Panoramic sea views, stables and outdoor jacuzzi at Georgian gem in Kinsale for €4.75m

Tree-lined walk through abundant grounds leads to Sandycove beach

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Buyers at the upper reaches of the residential market looking for a bolt-hole by the sea, near one of the most scenic towns in the south of Ireland might just find the place they’re looking for with Sprayfield on the outskirts of Kinsale. It’s a single-storey Georgian house, built around 1770, sitting on 40 acres of scenic coastal land, with panoramic sea views. The owners have upgraded, extended and maintained the property over the past few years, and now they’ve put this 311sq m (3,350sq ft) D1-rated period residence on the market through Savills Cork, seeking €4.75 million.

Behind electric gates, a reassuringly long driveway gradually sweeps down to Sprayfield; driving slowly, you can take in the lovely coastal views. The front of the house faces out to the sea to get the maximum benefit of the spectacular views; the grounds roll on down to the coastline, giving a sense of open space but also a feeling of privacy.

You can stroll out to the patio, which has a jacuzzi, past a beautifully manicured lawn and flower beds, down to a pond and organic vegetable garden and along a path through the trees that brings you down to a spectacular cliff walk along the coast – all within the 40 acres of the property.

It’s unusual to see such varieties of oak, beech, sycamore, walnut and birch trees on a coastal site, which makes the walk down to the sea seem extra special. Keep going on this walk for another 10 minutes and you reach Sandycove beach, a popular local swimming spot and a genuine Kinsale gem. Kinsale itself, a lovely coastal town famous for its restaurants and arts-and-crafts shops, is just a 10-minute drive away.

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An adjoining labourer’s cottage has been incorporated into the house and is now a large family room

The owners of Sprayfield are downsizing, but they’ve left little for new owners to do. Original period features are present and correct, including cornices and ceiling roses, marble fireplaces and a pair of stained-glass windows leading to the main hall. Just a couple of years ago, the owners installed new spring-loaded, double-glazed sash windows and a new front door, keeping it sympathetic with the period design, with the fanlight still in situ.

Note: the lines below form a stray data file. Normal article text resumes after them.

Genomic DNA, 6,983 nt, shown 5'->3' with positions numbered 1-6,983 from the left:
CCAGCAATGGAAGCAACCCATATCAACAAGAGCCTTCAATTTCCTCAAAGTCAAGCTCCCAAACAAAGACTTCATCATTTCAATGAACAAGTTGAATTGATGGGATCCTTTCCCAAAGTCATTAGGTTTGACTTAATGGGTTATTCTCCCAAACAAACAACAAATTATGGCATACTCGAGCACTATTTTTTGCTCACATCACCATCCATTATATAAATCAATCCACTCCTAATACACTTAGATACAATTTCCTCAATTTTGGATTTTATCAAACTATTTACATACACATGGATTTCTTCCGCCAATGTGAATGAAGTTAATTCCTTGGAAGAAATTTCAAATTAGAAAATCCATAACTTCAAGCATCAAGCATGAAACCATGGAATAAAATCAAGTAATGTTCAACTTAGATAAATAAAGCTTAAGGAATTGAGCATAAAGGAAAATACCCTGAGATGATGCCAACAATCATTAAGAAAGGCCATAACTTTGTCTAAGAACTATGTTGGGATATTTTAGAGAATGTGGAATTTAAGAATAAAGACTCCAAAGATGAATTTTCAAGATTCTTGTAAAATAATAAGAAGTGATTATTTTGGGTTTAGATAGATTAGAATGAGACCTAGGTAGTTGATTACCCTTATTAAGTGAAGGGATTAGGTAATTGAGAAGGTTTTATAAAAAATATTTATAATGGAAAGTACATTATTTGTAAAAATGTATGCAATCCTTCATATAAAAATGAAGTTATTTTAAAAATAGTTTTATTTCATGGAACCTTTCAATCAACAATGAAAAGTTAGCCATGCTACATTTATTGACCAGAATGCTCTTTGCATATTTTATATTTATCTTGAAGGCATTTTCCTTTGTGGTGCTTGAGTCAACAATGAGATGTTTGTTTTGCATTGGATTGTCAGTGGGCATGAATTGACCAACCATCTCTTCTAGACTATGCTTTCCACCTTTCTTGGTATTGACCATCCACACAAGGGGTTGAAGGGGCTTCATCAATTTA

The spacious entrance hall has oak parquet flooring and runs the entire depth of the house all the way to the rear entrance. To the right is the lounge and to the left is the drawingroom; both have views of the coastline. The lounge has built-in bookshelves, while the drawingroom has built-in window seats. Further left is the diningroom with a bay window and a door leading out to the patio for your post-prandial.

The kitchen is to the rear, with a utility room, and is well-equipped with eye- and floor-level units and an oil-fed Aga; it opens into the large breakfast area, with a bank of wide, curved windows giving superb views out to the garden and the sea. There’s even an original servant bell box, though of course you’d never use such a thing these days – you can simply text your spouse.

An adjoining labourer’s cottage has been incorporated into the house and is now a large family room down three steps, with access to the garden. There’s a WC and a storeroom here too.

Anyone with an interest in equestrian sports might be delighted to find five large stables, a tack room and wood and hay stores

The main bedroom is at the far end of the house, and is dual aspect, with sea views. There’s a lovely stained-glass window above the door and the room has an original fireplace. A large en suite leads into a spacious walk-in wardrobe.

Three more bedrooms are to the rear, all well-proportioned with built-in wardrobes, and there’s a bathroom with a cast-iron bath and overhead shower.

Outside there’s ample parking for several cars, and there’s also a double garage where you’ll find the automatic generator and a charging point for electric cars. Above the garage, the owners have built a self-contained studio apartment, and there is planning permission to extend this into an even larger living space. You’ll also find tennis courts out here and a purpose-built stone wine cellar.

Anyone with an interest in equestrian sports might be delighted to also find five large stables, a tack room and wood and hay stores. The owners keep horses, and the stables are in constant use. There’s plenty of room for the horses in the fields running down to the sea, and they even have a field shelter near the trees.

Kevin Courtney

Kevin Courtney

Kevin Courtney is an Irish Times journalist